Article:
State of Tennessee v. Anthony Whited
Court description: Authoring Judge: Judge Robert W. WedemeyerDownload as PDF
IN THE COURT OF CRIMINAL APPEALS OF TENNESSEE
December 15, 2010 Session
STATE OF TENNESSEE v. ANTHONY WHITED
Direct Appeal from the Criminal Court for Wilson County
David E. Durham, Judge
No. M2010-00612-CCA-R3-CD - Filed December 27, 2011
A Wilson county jury convicted the Defendant, Anthony Whited, of second degree murder,
a Class A felony. The trial court sentenced him as a violent offender to serve twenty years
at 100% in the Tennessee Department of Correction. On appeal, the Defendant argues that
(1) the evidence was insufficient to support his conviction; (2) the trial court erroneously
ruled that the State could cross-examine the Defendant about two prior misdemeanor
convictions if the Defendant chose to testify; (3) the trial court erred by allowing a witness
to give evidence in the form of an opinion when (a) the State did not tender the witness as
an expert and (b) the testimony was outside any area of expertise possibly attributable to the
witness; (4) the trial court erroneously overruled the Defendant’s motion for judgment of
acquittal; (5) the trial court’s jury instructions illegally shifted the burden of proof to the
Defendant; and (6) the trial court erred by using the Defendant’s prior convictions to
determine the length of the Defendant’s sentence. Following our review, we affirm the
judgment of the trial court.
Tenn. R. App. P. 3 Appeal as of Right; Judgment of the Criminal Court Affirmed
R OBERT W. W EDEMEYER, J., delivered the opinion of the court, in which D AVID H. W ELLES,
Sp. J., joined. J.C. M CL IN, J., not participating.1
G. Jeff Cherry (on appeal), David H. Veile (at trial and on appeal) and B. F. Jack Lowery (at
trial), Lebanon, Tennessee, for the appellant, Anthony Whited.
The Honorable J.C. McLin died September 3, 2011, and did not participate in this opinion. We
acknowledge his faithful service to this Court.
Robert E. Cooper, Jr., Attorney General and Reporter; Benjamin A. Ball, Assistant Attorney
General; Tom P. Johnson, District Attorney General; and Brian W. Fuller and Linda D.
Walls, Assistant District Attorneys General, for the appellee, State of Tennessee.
On March 13, 2007, a Wilson County grand jury indicted the Defendant, Anthony
Whited, for the second degree murder of Charles Kieren. The matter was tried before a jury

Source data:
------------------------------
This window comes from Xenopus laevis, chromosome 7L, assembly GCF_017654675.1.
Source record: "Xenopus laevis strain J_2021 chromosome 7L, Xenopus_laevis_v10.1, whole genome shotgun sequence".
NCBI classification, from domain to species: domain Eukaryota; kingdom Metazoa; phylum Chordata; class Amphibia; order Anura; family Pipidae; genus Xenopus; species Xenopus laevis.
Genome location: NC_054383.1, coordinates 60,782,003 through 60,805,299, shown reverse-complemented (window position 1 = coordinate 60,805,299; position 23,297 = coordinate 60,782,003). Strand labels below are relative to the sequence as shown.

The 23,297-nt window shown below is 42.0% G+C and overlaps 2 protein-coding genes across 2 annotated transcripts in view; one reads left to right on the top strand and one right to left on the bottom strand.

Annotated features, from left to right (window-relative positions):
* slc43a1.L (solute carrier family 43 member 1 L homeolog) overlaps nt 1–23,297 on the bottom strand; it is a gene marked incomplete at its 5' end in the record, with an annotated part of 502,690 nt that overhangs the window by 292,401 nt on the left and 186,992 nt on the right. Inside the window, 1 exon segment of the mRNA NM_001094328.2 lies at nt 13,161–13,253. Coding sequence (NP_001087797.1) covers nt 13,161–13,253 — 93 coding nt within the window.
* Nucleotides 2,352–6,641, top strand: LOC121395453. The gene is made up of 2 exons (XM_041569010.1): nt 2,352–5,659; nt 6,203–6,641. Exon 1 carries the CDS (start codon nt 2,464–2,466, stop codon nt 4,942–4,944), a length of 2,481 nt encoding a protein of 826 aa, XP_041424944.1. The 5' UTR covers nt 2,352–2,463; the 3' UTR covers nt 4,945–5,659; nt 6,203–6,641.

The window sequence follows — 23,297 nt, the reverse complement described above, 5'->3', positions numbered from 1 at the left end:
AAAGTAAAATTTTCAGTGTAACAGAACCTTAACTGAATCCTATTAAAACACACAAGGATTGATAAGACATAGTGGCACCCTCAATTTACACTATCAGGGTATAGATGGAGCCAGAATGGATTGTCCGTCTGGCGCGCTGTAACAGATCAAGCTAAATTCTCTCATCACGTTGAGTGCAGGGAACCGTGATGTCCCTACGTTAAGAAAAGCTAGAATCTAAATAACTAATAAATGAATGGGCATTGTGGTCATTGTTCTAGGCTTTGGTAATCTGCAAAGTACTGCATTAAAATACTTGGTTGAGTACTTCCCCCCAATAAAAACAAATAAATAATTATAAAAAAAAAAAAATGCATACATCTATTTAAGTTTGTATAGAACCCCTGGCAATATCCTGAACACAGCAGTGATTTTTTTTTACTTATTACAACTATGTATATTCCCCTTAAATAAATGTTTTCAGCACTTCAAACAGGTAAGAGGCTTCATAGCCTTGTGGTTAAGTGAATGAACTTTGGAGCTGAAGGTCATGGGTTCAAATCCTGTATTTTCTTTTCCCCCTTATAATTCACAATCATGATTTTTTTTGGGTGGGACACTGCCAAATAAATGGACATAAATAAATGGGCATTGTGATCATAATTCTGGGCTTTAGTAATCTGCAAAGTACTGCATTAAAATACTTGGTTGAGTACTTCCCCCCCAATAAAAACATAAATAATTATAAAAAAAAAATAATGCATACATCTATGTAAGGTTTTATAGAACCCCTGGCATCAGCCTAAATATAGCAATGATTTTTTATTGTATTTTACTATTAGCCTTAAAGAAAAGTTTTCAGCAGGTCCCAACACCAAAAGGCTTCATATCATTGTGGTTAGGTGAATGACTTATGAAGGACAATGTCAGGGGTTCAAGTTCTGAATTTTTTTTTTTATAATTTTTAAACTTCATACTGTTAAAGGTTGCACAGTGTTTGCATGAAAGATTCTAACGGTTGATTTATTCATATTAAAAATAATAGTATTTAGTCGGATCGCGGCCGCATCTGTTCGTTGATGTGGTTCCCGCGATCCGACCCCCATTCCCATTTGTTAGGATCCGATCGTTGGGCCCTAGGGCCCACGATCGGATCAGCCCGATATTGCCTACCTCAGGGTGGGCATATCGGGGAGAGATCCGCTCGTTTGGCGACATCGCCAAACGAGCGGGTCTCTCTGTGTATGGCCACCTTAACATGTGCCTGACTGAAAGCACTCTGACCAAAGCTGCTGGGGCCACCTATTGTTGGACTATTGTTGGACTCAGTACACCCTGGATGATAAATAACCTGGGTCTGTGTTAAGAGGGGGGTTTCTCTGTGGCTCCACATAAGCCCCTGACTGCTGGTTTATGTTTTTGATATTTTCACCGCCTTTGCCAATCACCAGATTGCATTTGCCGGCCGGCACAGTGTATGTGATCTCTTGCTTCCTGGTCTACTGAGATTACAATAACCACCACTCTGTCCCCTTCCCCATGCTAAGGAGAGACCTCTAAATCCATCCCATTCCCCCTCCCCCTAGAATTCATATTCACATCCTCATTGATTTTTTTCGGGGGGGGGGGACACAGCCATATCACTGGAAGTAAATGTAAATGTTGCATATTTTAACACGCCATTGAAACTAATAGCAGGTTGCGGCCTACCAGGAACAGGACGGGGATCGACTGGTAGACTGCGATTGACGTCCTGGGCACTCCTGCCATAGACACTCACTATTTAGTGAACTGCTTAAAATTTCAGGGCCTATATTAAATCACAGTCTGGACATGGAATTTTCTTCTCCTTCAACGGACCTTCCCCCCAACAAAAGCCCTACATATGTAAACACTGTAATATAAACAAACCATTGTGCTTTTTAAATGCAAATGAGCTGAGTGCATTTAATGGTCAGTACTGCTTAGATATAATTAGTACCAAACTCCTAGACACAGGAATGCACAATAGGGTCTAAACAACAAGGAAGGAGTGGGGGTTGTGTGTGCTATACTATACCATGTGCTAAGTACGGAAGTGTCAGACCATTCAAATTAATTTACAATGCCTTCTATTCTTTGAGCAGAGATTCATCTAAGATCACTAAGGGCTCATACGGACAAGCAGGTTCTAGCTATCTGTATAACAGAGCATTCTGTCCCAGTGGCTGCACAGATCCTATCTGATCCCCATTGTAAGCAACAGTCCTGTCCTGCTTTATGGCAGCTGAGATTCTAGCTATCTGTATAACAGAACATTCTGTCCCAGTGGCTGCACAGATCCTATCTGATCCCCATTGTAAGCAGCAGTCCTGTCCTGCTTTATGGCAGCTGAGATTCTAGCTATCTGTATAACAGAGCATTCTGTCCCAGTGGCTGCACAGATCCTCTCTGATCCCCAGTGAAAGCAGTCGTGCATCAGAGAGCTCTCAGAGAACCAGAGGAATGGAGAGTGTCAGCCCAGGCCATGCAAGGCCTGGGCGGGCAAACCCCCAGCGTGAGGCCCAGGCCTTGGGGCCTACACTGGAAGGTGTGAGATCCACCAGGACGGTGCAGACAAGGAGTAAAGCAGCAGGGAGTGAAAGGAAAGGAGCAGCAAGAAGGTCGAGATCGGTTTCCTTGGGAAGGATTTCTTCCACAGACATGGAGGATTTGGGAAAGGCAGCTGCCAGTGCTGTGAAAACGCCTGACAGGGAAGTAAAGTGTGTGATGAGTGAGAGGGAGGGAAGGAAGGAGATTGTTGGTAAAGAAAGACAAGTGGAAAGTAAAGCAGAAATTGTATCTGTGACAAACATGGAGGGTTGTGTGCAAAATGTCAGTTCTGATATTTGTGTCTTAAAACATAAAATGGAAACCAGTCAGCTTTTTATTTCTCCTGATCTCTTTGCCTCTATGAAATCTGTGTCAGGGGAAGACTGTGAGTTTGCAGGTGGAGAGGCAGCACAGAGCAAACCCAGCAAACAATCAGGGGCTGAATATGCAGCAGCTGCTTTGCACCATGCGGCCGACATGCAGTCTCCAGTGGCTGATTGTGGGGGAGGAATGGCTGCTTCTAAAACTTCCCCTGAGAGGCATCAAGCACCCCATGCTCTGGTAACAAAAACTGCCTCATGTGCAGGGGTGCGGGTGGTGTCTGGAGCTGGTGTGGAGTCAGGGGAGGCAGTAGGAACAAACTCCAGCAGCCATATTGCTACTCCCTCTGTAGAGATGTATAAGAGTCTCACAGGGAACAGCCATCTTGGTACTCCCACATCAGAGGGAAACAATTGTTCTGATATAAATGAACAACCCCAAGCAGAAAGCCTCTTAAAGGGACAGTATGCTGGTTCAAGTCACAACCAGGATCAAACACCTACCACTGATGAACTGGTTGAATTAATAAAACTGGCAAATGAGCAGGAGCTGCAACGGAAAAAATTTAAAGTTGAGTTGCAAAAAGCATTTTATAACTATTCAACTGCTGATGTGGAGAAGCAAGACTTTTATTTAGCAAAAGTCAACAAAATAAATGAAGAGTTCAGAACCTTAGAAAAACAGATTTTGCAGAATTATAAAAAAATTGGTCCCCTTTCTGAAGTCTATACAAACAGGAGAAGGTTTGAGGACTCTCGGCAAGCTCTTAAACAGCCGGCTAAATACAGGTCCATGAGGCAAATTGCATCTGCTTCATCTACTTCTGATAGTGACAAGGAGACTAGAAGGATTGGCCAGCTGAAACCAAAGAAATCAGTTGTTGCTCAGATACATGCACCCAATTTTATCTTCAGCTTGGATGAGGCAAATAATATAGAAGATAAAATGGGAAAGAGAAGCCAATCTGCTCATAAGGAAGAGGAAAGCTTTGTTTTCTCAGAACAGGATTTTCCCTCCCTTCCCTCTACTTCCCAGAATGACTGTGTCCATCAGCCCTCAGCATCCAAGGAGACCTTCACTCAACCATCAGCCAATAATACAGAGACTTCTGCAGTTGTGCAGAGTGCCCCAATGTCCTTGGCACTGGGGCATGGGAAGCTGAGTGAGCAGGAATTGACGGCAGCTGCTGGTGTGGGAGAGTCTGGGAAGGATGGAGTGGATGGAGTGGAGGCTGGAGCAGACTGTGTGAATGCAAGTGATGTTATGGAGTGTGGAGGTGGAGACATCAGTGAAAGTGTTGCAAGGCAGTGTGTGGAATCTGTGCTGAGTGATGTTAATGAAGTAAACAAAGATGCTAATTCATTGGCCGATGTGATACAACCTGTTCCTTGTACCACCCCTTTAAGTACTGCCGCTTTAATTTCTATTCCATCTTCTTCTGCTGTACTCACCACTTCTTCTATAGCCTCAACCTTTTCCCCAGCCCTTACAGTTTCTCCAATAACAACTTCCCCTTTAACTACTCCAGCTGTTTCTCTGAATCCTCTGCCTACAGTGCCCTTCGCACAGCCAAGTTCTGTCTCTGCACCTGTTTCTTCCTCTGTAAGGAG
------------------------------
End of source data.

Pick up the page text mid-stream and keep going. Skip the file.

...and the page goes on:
on July 8 through July 9, 2009.
At trial, Katherine Crouse, the victim’s mother, testified that, at the time of his death,
the victim was thirty-six years old and working as a truck driver. She explained that she, the
victim, and another son, Curtis Kieren, lived together at 301-A Wilson Avenue in Lebanon,
Tennessee. She described the residence as a two-family duplex. Her family lived in one unit
of the duplex while the Defendant occupied the other unit of the same duplex. Ms. Crouse
said that, although she did not “really” know the Defendant, her family and the Defendant
had “[j]ust a few little arguments,” such as when he called the animal shelter because their
cat was on his side of the porch.
Ms. Crouse testified that on July 29, 2006, she and the victim went fishing at 5:00
a.m. and returned home between 12:00 p.m. and 1:00 p.m. They both went inside and
planned to nap. Ms. Crouse took a nap and was unaware anything was wrong until a
neighbor knocked on her door and told her to call the police because the victim had been
stabbed. She went outside and saw the victim lying on the ground by the driveway. Ms.
Crouse testified that she “could see the blood coming out of his shirt.”
Thomas Wayne Hampton testified that he had lived on Martin Avenue for ten years.
On July 29, 2006, he was helping his friend, Mitch Dyer, move out of his duplex on Martin
Avenue. Mr. Hampton knew that the victim and the Defendant were Mr. Dyer’s neighbors,
but he did not know them personally. He recalled seeing the victim coming in and out of his
house and cleaning out his van throughout the day. He was standing on the front porch of
Mr. Dyer’s house when he saw the Defendant sprinkling something around a tree in front of
his house. Mr. Hampton testified that the Defendant told him and Mr. Dyer that “he was
warding off the spirits.” He heard the victim, who “was on his way outside,” ask the
Defendant what he was doing, and then the victim and the Defendant began “a hollering
match.” The Defendant said, “F*** you,” to the victim. Mr. Hampton testified that the
victim “walked up to” the Defendant and told him “to get back on [his] side.” He said that
“a little altercation broke out,” but “no punches were thrown.” Mr. Hampton thought that
the Defendant pulled out a pocket knife at that point, and he and Mr. Dyer yelled at the
Defendant to put the knife away. The Defendant put his knife into his pocket, and the
Defendant and the victim both “squared off” into “a boxing stance.” Mr. Hampton testified
that the Defendant kicked the victim’s leg, and the victim knocked the Defendant’s hat off
of his head. He recalled that “maybe a couple more little punches were thrown” before the
Defendant “pulled the knife back out again.” Mr. Hampton said that the Defendant lunged
at the victim and stabbed him in the heart once. The victim walked away and collapsed in
his driveway. Mr. Hampton testified that he told the Defendant to go inside, which he did.
On cross-examination, Mr. Hampton recalled that after the Defendant stabbed the
victim, the victim said, “I can get a knife, too.”
Mitchell Slade Dyer testified that on July 29, 2006, he lived at 299-B Martin Avenue,
next door to the duplex where the victim and the Defendant lived. He and his wife were
moving out of their home that day, with the help of Thomas Hampton. Mr. Dyer recalled
seeing the Defendant outside with a bag sprinkling something around the tree in the duplex’s
front yard. When Mr. Hampton asked what he was doing, the Defendant responded that “he
was warding off evil spirits.” Mr. Dyer also saw the victim cleaning out his van in his
driveway. He said that the victim responded to the Defendant’s statement by saying